Crop Tech

July 25, 2009 02:18 PM

Meet A Nematode

His name is Ned. Ned Nematode is Syngenta's 70'-long mascot dedicated to drawing attention to Avicta Complete Corn, a new nematicide/insecticide/fungicide.

Ned's real-life counterparts are microscopic, threadlike roundworms that cause damage by feeding in or on plant roots. University of Illinois plant pathologist Terry Niblack says nematode damage also provides an entry point for viruses, bacteria and fungi that invade the root and further weaken the plant.

Corn-damaging nematodes occur in all soil types, not just sandy soils. "Nematodes are not exotic pests. They are native to the U.S. They dined on prairie grass and native plants until corn came along,” Niblack says.

Changes in corn production practices are to blame for the increase in injury from corn nematodes. "Soil-applied insecticides [organophosphate and carbamate] that once suppressed nematodes are not being used as much,” she notes.

Reduced tillage, specifically no-till, has an impact since most nematodes tend to be tillage-sensitive. More corn-on-corn production contributes to the nematode situation, as well.

The bulk of the research on nematodes was done decades ago, Niblack adds. "We don't really know how nematodes interact with today's new hybrids.”
Real nematodes aren't as easy to see or detect as Ned. "If you have a nematode problem, the plant doesn't break out in pink polka dots,” she says.
Uneven growth across the field is one of the biggest symptoms of nematode issues.

Kurt Jones, Syngenta technical manager, calls nematodes the hidden pest. "In some cases you'll see stunting or yellowing, but other times there will be no symptoms,” he says.

Summer and fall are the best time for farmers to take soil samples, Jones adds.      


Spray and Wash

No matter how busy the season, it's important to make sure spray equipment is cleaned between different applications, regardless of product.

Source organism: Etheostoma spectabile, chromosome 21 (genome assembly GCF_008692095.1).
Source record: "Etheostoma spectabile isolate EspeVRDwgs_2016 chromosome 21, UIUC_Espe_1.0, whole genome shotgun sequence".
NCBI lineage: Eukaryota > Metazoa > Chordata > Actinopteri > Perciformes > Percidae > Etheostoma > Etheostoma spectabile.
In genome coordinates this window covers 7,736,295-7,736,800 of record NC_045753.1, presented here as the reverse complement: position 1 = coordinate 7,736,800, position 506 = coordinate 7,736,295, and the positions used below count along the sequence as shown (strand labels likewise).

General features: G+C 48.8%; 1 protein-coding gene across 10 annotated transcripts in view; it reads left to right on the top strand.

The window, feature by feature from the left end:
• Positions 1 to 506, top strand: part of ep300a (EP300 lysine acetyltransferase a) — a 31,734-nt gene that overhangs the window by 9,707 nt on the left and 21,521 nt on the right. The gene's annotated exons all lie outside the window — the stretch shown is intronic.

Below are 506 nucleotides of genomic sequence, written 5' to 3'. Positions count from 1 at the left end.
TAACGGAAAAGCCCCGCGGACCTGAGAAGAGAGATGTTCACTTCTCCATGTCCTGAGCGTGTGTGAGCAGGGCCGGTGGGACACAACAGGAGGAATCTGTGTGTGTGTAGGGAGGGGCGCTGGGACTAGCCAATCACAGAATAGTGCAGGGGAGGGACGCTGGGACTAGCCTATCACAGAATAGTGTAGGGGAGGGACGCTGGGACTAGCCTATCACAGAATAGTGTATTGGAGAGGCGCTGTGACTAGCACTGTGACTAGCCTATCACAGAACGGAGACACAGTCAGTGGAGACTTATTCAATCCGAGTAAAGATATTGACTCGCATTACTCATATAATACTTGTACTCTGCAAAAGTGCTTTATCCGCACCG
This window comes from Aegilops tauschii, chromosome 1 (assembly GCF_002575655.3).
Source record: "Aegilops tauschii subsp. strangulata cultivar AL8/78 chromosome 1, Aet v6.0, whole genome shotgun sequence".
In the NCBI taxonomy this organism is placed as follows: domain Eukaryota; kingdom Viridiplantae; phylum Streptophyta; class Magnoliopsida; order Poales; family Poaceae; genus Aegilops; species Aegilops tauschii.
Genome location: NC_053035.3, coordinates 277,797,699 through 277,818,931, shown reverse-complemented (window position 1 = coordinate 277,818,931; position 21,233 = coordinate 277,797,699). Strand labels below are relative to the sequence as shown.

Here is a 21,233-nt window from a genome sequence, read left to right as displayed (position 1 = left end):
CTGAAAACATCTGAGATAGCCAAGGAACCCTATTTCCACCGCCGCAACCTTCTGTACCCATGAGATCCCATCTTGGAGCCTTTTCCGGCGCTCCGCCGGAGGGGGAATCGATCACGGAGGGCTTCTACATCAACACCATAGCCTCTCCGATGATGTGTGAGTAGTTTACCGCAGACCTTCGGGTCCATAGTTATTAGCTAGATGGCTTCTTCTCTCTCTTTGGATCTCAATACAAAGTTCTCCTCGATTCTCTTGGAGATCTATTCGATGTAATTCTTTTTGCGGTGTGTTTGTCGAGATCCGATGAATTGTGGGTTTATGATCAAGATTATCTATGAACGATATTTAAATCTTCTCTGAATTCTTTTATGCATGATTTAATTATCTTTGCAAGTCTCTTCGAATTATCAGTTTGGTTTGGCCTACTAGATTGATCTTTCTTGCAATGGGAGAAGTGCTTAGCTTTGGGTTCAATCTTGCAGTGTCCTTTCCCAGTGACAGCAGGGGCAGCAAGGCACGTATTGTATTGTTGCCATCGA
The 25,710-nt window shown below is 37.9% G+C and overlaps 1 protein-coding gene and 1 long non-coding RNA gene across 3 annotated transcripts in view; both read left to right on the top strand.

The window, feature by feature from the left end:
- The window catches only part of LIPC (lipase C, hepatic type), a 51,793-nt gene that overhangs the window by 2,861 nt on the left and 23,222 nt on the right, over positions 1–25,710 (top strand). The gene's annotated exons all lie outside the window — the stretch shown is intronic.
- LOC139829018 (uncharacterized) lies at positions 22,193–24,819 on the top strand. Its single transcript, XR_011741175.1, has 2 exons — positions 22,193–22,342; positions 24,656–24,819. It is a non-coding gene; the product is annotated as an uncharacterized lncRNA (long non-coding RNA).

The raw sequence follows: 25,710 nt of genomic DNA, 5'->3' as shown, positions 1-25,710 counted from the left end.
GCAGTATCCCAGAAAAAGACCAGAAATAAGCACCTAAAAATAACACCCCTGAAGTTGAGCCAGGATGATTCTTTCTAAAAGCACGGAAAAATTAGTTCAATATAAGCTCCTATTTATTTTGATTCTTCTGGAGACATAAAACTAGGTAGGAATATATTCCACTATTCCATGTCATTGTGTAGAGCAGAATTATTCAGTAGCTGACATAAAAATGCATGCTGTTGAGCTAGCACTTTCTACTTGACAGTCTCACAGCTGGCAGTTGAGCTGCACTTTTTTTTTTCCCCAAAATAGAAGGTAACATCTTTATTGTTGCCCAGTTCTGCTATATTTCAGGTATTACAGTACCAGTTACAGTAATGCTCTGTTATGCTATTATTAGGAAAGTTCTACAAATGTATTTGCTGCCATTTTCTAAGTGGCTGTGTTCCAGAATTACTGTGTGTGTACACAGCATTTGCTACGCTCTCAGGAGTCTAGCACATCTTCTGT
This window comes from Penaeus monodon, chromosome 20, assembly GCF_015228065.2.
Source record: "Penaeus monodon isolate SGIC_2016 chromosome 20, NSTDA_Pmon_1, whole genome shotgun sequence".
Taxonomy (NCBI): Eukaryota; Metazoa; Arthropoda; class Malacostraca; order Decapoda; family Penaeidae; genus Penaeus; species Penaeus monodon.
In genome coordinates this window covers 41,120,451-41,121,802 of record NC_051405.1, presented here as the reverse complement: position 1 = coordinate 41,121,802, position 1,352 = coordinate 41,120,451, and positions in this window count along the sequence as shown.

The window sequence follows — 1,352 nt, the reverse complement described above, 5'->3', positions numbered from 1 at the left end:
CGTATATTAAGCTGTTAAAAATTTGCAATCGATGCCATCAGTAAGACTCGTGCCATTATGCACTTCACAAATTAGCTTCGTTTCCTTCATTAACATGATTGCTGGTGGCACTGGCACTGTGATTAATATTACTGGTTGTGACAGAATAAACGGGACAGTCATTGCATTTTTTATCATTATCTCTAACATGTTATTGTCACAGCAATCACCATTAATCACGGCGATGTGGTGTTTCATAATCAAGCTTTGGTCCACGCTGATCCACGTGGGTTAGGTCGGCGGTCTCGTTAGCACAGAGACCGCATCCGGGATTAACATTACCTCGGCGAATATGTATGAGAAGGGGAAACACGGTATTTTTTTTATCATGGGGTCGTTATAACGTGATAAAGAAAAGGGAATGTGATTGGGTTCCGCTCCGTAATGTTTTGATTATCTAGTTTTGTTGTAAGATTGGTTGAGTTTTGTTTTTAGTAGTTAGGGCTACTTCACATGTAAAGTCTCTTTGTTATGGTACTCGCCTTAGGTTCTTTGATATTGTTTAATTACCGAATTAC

Consider these tips from Kristine Schaefer, Iowa State University entomologist:

  • Don't wait to clean. Wash out the sprayer as soon as possible after use. Sprayers can retain significant amounts of pesticide solution even after they are considered empty. Dried pesticides are harder to remove.
  • Determine where to clean. Safely dispose of all rinsate so it doesn't contaminate water supplies.
  • Use the right cleaner. Select cleaning agents based on the pesticide and formulation to be cleaned. Refer to the label for specific cleaning products to use. Some product labels recommend the cleaning solution stand in the sprayer for several hours or overnight.
  • Clean all equipment parts. The tank is important, but pesticide residues are also on hoses, sumps, strainers, pump surfaces and other sprayer components.
  • Check and clean strainers daily. Most sprayers have up to three different strainers. In addition, partly plugged strainers may create a pressure drop and reduce the nozzle flow rate. 
  • Practice safety. Wear the personal protective equipment required by the pesticide label when cleaning the sprayer. Chemical-resistant aprons and eye protection are good added measures.
  • Read the pesticide label. Cleaning practices vary depending on equipment and products used.

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